12. Moser, Henri, A Travers l’Asie Central, Paris, 1885, p. 264, p. 330.
13. A. Astaf’ev, Tekinskie Ornamenty c ix primleniem dlya Kovrov, Vyshivok I proch., St. Petersburg, 1885.
14. Lownds, G., “The Turkoman Carpet as a Furnishing Fabric” Turkoman Studies I, ed. Pinner, R. and Franses, M., 1980, p. 96. ff.
15. Tsareva, Elena, “Samuil Martynovich Dudin 1863 – 1926”, HALI 7, No. 3:16-17, p. 17.
16. Pervaya vseobshchaya perepic’ naseleniya Rossiskoi imperii 1897, LXXXII Zakaspiiskaya oblast’, ed. Troinitskii, N. A., St. Petersburg, 1904.
17. Obzor’ Zakaspiiski Oblast’, Kustarnaya promyshlennost’ p. 104.
18. Obzor Zakaspiiskoi Oblasti za 1900 gode, Askhabad, 1902, pp. 100 – 117.
19. Palen, K. K., “Otchet po revzii Turkestanskogo kraya”, Materialy k kharakteristike narodnogo khozyzystva v Turkestan, Prilozheniye, Supplement in three volumes, 1911 p. 405.
20. Obzor Zakaspiiskoi Oblasti za 1910 g., Askhabad, 1913, p. 100 ff.
21. Obzor Zakaspiiskoi Oblasti za 1911 g. Askhabad, 1915, pp. 207-- 212.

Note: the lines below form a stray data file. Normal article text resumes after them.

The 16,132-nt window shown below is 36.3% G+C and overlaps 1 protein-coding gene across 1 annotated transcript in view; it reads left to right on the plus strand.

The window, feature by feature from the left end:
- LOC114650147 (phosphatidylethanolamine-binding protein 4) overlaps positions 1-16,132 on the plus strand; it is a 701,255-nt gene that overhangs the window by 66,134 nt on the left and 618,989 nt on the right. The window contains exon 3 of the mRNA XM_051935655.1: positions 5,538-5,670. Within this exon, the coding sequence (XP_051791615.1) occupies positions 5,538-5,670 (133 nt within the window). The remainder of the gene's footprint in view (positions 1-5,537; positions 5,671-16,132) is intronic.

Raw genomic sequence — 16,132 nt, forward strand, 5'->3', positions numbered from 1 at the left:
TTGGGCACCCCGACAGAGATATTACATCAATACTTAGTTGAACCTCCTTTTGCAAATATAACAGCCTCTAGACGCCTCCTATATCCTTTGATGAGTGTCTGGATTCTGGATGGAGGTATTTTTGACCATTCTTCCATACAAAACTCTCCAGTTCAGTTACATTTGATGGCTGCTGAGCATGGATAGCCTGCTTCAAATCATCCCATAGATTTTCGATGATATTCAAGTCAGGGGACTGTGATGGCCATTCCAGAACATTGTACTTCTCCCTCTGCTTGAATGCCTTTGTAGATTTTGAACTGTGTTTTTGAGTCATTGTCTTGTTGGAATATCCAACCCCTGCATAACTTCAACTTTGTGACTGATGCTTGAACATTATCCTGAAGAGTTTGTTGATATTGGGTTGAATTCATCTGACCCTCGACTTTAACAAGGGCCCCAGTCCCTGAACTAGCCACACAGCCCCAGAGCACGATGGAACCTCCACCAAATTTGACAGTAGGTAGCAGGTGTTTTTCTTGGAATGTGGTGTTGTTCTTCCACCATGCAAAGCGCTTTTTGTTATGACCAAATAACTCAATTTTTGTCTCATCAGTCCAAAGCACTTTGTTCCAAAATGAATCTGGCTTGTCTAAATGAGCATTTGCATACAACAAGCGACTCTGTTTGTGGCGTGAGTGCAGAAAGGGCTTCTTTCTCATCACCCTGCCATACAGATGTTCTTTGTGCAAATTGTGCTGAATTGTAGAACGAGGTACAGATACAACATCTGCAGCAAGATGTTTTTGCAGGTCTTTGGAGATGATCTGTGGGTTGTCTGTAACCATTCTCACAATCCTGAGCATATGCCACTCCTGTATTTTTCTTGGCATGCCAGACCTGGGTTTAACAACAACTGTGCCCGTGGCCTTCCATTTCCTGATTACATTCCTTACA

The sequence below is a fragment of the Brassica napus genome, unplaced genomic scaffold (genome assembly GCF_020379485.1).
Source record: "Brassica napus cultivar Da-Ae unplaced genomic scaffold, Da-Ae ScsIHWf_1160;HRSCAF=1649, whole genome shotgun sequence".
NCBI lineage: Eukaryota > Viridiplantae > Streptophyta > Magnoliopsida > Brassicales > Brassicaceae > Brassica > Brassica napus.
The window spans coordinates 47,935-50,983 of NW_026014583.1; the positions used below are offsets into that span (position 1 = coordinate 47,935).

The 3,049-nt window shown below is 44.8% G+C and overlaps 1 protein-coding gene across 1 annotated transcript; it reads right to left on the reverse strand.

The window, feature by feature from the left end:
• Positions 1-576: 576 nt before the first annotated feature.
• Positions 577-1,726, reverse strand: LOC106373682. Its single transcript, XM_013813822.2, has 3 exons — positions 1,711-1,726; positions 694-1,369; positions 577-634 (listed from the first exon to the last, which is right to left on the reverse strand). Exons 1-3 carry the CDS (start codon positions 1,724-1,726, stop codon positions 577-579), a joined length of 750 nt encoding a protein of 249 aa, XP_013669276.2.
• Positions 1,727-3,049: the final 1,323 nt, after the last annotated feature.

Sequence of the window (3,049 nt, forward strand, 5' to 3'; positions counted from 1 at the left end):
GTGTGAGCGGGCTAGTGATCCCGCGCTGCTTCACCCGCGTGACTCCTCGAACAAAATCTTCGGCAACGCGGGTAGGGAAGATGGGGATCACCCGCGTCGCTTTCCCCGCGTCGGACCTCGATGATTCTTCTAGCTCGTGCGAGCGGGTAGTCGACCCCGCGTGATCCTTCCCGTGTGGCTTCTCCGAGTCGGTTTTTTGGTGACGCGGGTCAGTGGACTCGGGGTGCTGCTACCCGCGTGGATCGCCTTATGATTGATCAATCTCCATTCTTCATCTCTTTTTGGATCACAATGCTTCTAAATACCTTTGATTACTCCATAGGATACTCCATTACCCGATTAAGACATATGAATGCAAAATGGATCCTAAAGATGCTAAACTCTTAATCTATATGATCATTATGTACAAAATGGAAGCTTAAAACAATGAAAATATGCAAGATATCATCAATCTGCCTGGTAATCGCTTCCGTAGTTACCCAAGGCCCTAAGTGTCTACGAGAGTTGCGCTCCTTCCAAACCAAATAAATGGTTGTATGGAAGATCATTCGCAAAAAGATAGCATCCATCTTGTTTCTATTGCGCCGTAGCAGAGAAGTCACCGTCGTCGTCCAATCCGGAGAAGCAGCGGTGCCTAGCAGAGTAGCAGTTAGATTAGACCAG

22. Semenov, A., op. cit., p. 93.
23. Dmitriev-Mamonov, A. I., Putevoditel’ po Turkesktanu , St. Petersburg, 1903, pp. 114—16.
24. Yampolskii, I. P., “Kustarnoye delo”, Asiatskaya Rossiya, V. II, St. Petersburg, 1914, p. 398.
25. Adamov, A. K., Sovetskie kovry i ikh eksport, Moscow-Leningrad, 1934, pp. 18-19.
26. Gogel, F., Turkmenskii kover, vystafka muzeya vostochnykh kul’tur, Moscow, 1927, p. 12—13. A very similar but not identical article appears in English in the Burlington Magazine, V 1, No. ccxc, May, 1927.
27. Semenov, A. op. cit., p. 104.
28. Dudin, S. M., “Kovry Srednei Azii”, Stolitsa i Usad’ba, No. 77-78, 1917, p. 13.
29. Dudin, S. M., “Kovrovye izdeliya Srednei Azii”, Sbornik muzeya antrolopogii i etnografii, V. VII, 1928, p. 122-24.
30. Semenov, A., op. cit., p. 143.
31. “Kovrovaya vystavka v Merve”, Turkestanskie vedomosti, N 46, 1 (14) March 1909.
32. “Kovrovoe proizvodostvo v Turkestane”, Turkestanski vedomosti, 10 (23), January 12, No. 7,
33. Obzor Zacaspiiskoi Oblasti za 1911 g., Askhabad, 1915, pp. 207 – 212.
34. Felkersham, A., op. cit., p. 104.
35. Felkersham, A., ibid., p. 157.
36. Felkersham, A., ibid., p. 104.
37. Moshkova, V. G., Kovry narodov Srednei Azii konsta XIX—nachala XX vv, Tashkent, 1970, pp. 139 – 157.
38. O’Bannon, George W., and Amana-Olsen, Ovadan K., Carpets of the People of Central Asia of the Late XIX and XX Centuries, Tuscon, 1996, pp. 208 – 211. The translation is somewhat less than precise, beginning with the title. It is not a good idea to use translators who are native speakers of the source material; the translation should be the product of a native speaker of its language. Fewer mistakes.